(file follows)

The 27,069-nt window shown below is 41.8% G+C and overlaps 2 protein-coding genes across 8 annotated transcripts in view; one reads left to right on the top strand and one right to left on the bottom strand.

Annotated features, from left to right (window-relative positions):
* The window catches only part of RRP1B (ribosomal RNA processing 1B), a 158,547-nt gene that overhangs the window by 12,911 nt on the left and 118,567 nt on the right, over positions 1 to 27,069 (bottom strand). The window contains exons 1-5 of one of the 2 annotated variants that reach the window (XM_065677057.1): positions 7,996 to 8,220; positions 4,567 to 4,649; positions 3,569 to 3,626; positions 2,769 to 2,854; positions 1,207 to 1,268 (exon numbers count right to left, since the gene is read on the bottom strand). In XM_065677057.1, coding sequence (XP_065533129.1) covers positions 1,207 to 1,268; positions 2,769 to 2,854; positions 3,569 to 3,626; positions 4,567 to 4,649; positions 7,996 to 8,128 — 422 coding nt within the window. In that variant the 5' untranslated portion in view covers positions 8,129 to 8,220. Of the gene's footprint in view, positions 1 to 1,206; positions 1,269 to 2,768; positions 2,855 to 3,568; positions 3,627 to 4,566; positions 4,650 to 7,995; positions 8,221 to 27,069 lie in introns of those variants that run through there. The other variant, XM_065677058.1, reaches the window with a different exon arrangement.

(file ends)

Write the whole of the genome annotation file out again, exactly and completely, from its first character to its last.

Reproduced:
The 27,069-nt window shown below is 41.8% G+C and overlaps 2 protein-coding genes across 8 annotated transcripts in view; one reads left to right on the top strand and one right to left on the bottom strand.

Annotated features, from left to right (window-relative positions):
* The window catches only part of RRP1B (ribosomal RNA processing 1B), a 158,547-nt gene that overhangs the window by 12,911 nt on the left and 118,567 nt on the right, over positions 1 to 27,069 (bottom strand). The window contains exons 1-5 of one of the 2 annotated variants that reach the window (XM_065677057.1): positions 7,996 to 8,220; positions 4,567 to 4,649; positions 3,569 to 3,626; positions 2,769 to 2,854; positions 1,207 to 1,268 (exon numbers count right to left, since the gene is read on the bottom strand). In XM_065677057.1, coding sequence (XP_065533129.1) covers positions 1,207 to 1,268; positions 2,769 to 2,854; positions 3,569 to 3,626; positions 4,567 to 4,649; positions 7,996 to 8,128 — 422 coding nt within the window. In that variant the 5' untranslated portion in view covers positions 8,129 to 8,220. Of the gene's footprint in view, positions 1 to 1,206; positions 1,269 to 2,768; positions 2,855 to 3,568; positions 3,627 to 4,566; positions 4,650 to 7,995; positions 8,221 to 27,069 lie in introns of those variants that run through there. The other variant, XM_065677058.1, reaches the window with a different exon arrangement.